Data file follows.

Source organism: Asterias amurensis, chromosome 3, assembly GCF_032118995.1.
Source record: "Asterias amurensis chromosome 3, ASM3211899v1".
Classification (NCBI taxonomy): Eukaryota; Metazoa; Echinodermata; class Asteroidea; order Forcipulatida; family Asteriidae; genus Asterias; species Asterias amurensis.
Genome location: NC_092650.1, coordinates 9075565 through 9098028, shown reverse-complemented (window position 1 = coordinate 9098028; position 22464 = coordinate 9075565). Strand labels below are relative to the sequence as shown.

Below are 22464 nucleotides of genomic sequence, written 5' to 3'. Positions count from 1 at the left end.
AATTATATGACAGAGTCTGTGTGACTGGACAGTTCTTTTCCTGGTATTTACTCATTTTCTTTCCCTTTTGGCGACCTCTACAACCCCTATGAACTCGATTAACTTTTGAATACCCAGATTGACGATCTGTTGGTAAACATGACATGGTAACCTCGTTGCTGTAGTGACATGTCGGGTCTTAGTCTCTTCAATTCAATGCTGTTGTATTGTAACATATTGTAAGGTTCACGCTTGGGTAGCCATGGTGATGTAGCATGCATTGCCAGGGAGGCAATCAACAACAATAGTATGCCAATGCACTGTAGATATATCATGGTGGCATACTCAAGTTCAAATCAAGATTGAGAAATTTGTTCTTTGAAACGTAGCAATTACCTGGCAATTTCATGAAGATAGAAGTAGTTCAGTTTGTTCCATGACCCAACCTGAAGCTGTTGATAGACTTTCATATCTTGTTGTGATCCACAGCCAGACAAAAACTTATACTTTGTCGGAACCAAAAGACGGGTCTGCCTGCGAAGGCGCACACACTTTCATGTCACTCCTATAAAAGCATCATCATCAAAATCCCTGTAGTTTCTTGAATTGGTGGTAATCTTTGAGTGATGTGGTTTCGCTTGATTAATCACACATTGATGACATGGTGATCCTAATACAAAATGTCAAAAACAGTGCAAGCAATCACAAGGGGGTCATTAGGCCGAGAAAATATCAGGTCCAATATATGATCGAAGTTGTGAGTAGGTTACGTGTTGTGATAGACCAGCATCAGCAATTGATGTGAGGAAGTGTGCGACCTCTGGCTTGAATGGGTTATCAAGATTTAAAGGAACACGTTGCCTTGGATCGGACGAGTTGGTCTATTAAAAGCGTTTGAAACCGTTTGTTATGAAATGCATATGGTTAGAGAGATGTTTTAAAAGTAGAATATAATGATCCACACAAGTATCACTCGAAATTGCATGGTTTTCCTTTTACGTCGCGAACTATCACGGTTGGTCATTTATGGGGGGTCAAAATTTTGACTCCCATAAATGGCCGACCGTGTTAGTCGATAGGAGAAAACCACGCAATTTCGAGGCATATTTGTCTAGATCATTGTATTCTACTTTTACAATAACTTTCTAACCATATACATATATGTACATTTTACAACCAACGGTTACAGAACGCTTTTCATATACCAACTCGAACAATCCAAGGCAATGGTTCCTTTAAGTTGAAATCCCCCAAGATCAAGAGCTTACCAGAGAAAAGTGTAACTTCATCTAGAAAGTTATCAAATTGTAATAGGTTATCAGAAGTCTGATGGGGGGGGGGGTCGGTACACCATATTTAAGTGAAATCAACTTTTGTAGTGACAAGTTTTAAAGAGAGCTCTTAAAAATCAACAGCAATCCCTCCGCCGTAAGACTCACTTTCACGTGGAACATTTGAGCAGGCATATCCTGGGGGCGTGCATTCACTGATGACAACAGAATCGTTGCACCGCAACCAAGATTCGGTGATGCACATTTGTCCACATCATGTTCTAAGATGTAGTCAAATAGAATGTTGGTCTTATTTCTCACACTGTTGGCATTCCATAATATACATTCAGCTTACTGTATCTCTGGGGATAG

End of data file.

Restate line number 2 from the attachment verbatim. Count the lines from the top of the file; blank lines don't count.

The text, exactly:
Source record: "Asterias amurensis chromosome 3, ASM3211899v1".